Performing Arts

World premiere, Baroque pieces mark end of KC Chamber Orchestra season

The Kansas City Chamber Orchestra gave a beautifully representative performance Thursday in its 29th season’s final concert, “Baroque Amore,” at Old Mission United Methodist Church in Fairway.

Conducted by Bruce Sorrell, the orchestra’s sound was cohesive and balanced, with vibrant energy and a bright timbre, perfectly suited to a brisk springtime evening.

The concert combined the festive works of two contemporaneous Baroque masters, a joyous 18th-century symphony and the world premiere performance of contemporary composer Forrest Pierce’s concerto, “A Siege of Herons.” (This was the second world premiere by a local composer the organization presented this season.)

Pierce’s work was commissioned for the orchestra and soloist Margaret Marco, a proponent of the oboe d’amore, a Baroque-era instrument of serene tone and peppery articulations. Marco gave the performance energy and elegance in some tricky, extended passages.

Written for oboe d’amore, strings and percussion, the concerto followed the Classical-era form loosely tied to programmatic images of herons in various states for each of the three movements. “Great Blue High Wind” opened with piercing, stabbing downbows, the prominent percussion part sometimes enhancing, sometimes covering, the soloist. “Night Herons” featured subtle, quiet rhythmic movement against a twisting, undulating line, as well as organic transitions. “Bombard” combined a pulsing, lopsided meter, surprising chromatic choices and a rock music influence in the saturated string motif.

The piece seemed incongruously knitted at times, however, the conversation between soloist and ensemble suffering from inconsistent audibility as accompanying voices overshadowed primary material and dramatic high points.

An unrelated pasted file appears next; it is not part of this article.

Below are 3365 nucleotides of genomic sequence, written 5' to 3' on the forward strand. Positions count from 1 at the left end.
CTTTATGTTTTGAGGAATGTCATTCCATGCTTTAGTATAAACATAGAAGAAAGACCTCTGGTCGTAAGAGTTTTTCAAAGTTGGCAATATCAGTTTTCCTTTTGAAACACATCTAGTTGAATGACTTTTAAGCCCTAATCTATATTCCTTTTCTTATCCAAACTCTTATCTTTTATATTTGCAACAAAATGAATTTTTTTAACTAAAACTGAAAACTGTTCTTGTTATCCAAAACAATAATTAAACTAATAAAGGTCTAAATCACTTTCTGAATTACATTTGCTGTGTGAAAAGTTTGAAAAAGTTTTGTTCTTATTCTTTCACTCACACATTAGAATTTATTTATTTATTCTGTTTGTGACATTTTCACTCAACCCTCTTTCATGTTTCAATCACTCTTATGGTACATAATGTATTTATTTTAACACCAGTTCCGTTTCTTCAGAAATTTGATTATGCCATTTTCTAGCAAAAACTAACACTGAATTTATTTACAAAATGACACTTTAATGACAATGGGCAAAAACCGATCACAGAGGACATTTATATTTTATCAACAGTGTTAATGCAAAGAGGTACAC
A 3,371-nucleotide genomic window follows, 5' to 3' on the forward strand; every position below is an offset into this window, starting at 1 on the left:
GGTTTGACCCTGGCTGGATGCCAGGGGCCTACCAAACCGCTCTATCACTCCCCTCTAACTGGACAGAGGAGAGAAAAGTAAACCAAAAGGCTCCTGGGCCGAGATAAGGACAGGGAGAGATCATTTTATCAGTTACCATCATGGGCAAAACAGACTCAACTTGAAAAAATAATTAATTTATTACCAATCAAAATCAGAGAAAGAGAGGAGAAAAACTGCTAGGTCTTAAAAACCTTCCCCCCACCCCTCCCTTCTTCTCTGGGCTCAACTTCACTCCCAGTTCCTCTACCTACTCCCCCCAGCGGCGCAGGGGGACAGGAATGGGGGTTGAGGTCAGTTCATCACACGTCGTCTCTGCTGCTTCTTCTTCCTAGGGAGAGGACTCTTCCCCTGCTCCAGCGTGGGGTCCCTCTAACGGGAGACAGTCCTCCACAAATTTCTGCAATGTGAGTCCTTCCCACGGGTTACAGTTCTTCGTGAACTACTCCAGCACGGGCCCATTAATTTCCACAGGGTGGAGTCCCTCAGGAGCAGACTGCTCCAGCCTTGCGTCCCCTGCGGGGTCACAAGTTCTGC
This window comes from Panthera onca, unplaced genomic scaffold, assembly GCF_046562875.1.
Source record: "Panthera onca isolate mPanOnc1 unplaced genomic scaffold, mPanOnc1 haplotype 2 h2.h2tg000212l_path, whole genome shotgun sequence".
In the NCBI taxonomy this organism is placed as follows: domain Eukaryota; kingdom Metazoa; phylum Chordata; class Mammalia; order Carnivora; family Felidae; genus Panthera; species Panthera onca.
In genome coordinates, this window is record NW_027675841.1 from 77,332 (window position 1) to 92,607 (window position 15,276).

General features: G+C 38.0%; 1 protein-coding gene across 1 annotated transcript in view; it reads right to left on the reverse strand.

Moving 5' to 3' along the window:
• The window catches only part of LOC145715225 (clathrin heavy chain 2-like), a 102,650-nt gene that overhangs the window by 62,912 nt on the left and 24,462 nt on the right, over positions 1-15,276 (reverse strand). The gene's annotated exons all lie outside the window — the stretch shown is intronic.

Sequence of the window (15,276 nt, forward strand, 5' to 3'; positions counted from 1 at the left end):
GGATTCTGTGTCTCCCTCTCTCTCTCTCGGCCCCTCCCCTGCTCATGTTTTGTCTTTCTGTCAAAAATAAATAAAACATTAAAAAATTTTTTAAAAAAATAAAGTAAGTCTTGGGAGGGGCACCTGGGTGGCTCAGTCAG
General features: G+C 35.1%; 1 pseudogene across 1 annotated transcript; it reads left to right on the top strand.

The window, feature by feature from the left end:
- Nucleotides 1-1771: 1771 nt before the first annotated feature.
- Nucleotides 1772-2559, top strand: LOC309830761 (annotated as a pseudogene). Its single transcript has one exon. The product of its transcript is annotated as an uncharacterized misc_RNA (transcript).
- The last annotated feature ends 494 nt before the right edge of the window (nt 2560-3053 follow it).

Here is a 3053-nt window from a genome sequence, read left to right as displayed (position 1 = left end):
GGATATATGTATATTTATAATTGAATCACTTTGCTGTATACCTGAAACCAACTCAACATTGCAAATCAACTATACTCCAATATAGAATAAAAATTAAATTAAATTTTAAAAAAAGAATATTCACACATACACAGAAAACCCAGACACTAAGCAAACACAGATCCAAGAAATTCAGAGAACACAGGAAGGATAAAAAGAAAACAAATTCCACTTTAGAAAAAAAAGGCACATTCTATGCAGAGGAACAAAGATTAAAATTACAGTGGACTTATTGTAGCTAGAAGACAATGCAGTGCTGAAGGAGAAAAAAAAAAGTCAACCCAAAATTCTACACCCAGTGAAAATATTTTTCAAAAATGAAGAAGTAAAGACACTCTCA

The first portion also included Jean-Philippe Rameau’s Overture to “Pygmalion” and George Frideric Handel’s “Water Music,” Suite No. 2 in D Major. With trumpets and horns set antiphonally and an energetic reading (if slightly heavy and overloud), one could well imagine the tones ricocheting off the banks of the Thames in regal form.

As the sun set beyond the sanctuary’s high windows, the ensemble was surrounded by candlelight for the final work, Franz Joseph Haydn’s Symphony No. 60 in C Major, “Il Distratto.”

Taken from incidental music repurposed and reframed in symphonic form, the work retained the jarring theatrical moment from its original version when the violinists interrupt the last movement to retune their instruments. The whole work, even beyond this amusing moment, was enjoyable and varied, presented with vigor and lightness, a fine cap to the season.

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